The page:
Planning Ahead: Options and Implications of Anonymous vs. Known Egg Donation

My name is Janine Oakman, and I am a facilitator working with infertile couples, singles and same-sex couples to find the best possible solution to meet their needs. A facilitator’s role is to provide the clinic options available, their costs, what each is able to offer, their success rates and hopefully match Intended Parents with the right clinic for them. It often also means I am a researcher, hand-holder and sounding board through this very emotional journey.

When Intended Parents (IP’s) contact me to help them locate an Egg Donor, they’re most often hoping I’ll help them find an affordable clinic, without a lengthy waiting list and a donor database large enough to match the requirements they have for a donor.  Generally, those requirements are based on matching the recipient’s own physical appearance, or family ethnicity, as closely as possible.

My role is to provide the best possible options of clinics that can meet their needs and from that list the IP’s can then make their decision. While the selection of donors is important, the costs of the cycle and success rate of the clinic are often paramount.

However, there is a further and equally important consideration that many don’t think of this early in the process – and that is taking the time to envision the future implications for both yourself and your child.  Will your child want to know about their genetic history?  What do you intend to tell your chid about the circumstances surrounding their conception? Will there be medical questions that you cannot answer further down the line?  And this involves deciding at the very start whether the IPs want to work with a known vs anonymous donor.

Working with an Anonymous Donor

When looking for high success rates and large databases, popular destinations abroad for ED (Egg Donor) IVF include Spain, Cyprus and the Czech Republic among others. Success rates at these clinics can range from 50-75% and cycle costs start at 4,500 Euro ($5,660 USD app). While the costs are affordable for many, these countries have legal restrictions preventing the donor from being identified. You can request your donor preferences, but the most information you are entitled to will be her height, weight, age and coloring- sometimes the clinic will also provide her area of study or profession – but due to their laws, which stipulate donor anonymity – you will not get more background than this.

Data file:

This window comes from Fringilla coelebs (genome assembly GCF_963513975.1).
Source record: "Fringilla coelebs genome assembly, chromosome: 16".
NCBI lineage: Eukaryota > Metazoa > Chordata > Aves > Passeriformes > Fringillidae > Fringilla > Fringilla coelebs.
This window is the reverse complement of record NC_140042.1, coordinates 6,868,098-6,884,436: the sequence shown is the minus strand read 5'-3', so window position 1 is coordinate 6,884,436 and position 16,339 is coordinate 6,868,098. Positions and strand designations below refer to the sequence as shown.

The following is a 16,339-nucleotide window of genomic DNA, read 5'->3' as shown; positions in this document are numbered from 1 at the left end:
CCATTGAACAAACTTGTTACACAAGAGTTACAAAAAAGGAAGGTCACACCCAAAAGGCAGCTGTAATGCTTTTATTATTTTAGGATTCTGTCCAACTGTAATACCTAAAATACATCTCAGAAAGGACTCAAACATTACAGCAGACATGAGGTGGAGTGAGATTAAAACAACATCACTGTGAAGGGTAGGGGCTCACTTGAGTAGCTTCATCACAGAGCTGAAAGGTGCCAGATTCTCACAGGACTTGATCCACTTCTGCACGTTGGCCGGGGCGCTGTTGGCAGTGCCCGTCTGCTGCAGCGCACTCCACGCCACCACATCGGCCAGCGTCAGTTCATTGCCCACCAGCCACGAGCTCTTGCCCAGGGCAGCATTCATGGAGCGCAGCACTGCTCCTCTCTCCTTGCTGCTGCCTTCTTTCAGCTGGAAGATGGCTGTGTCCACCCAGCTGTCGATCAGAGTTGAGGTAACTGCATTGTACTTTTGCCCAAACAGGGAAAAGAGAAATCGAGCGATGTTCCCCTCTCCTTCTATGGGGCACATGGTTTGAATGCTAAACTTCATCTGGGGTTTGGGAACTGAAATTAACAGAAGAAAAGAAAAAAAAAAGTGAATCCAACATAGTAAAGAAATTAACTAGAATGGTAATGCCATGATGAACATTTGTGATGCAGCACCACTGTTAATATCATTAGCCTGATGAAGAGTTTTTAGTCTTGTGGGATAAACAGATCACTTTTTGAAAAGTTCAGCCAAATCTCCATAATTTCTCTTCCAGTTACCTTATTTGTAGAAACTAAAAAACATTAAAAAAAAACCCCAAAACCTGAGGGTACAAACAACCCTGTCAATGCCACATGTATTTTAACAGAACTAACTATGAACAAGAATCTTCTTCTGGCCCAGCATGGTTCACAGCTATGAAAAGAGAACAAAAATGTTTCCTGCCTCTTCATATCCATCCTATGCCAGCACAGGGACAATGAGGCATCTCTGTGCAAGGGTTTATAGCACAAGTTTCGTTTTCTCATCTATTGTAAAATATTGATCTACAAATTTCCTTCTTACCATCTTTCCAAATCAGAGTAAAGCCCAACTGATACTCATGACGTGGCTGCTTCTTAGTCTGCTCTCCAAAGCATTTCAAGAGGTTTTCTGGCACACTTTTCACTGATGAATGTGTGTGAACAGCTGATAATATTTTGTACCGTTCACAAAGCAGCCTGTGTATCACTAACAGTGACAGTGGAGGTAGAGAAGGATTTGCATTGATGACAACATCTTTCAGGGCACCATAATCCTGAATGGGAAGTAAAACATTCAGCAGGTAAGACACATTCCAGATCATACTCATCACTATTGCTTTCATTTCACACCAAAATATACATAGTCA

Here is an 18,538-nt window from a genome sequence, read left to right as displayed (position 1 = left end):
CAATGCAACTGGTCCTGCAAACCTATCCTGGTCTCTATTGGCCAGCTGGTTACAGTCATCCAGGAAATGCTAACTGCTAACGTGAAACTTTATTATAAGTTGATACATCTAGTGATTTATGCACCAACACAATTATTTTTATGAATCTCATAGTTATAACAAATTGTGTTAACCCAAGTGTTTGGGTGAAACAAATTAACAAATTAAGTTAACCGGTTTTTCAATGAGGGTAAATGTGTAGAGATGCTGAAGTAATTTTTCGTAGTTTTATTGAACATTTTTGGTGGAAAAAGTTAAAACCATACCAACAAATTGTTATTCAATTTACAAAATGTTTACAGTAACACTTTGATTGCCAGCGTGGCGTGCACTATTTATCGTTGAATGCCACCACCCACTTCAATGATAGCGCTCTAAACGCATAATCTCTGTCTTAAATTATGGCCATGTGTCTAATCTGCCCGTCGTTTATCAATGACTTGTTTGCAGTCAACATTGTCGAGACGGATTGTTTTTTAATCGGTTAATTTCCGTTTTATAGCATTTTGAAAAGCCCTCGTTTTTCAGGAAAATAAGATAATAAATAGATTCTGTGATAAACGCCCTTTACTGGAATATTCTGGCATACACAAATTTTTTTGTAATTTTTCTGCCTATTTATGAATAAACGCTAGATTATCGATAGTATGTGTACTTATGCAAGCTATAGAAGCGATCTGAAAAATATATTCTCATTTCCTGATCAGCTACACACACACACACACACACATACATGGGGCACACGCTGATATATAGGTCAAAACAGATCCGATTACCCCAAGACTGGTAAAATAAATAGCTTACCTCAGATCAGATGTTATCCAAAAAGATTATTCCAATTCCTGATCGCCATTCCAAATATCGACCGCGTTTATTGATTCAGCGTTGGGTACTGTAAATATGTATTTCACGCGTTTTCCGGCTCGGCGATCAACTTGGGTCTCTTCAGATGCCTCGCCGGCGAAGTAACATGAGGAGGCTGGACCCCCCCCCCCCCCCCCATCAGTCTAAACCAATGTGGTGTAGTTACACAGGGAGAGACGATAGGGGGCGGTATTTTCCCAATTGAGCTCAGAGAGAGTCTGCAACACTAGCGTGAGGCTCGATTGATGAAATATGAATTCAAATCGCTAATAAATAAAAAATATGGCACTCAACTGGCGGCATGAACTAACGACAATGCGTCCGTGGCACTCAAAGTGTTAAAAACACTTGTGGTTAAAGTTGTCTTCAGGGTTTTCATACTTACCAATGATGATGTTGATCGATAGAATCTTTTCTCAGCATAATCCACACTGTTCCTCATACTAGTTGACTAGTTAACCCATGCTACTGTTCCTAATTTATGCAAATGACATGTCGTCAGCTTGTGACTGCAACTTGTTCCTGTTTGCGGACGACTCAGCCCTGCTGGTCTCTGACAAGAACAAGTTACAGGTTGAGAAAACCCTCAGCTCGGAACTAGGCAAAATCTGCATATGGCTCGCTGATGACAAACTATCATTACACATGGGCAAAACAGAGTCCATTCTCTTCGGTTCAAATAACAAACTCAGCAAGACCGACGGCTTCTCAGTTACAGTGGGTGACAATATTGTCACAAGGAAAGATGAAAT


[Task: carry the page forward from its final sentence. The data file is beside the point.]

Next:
Of my IP’s that chose to proceed with an anonymous donor, some felt that coming to terms with using donor eggs had been a difficult enough process and choosing or knowing the donor’s details either added to their stress or was not a priority for them.

From one of my IP’s:

“I just want to come home and have a positive result after the stress, money, and worry.”


“We are not concerned about knowing the donor, as I think it would be judging her face and not really getting to know her, or her genetic history…. as they are tested for diseases, I don’t really care”.

For others there may be family, religious or social reasons for not wishing to disclose that an egg donor was used and they do not plan to tell their child about the circumstances of their conception.

Equally there are the IP’s that are comfortable with using an unknown donor but plan to be open with their child and raise him/her with the knowledge that there was a third party. However, should the child want to know the details of who their donor was, this won’t be possible under current laws.  So you are limiting future options by choosing a country that legally requires donor anonymity.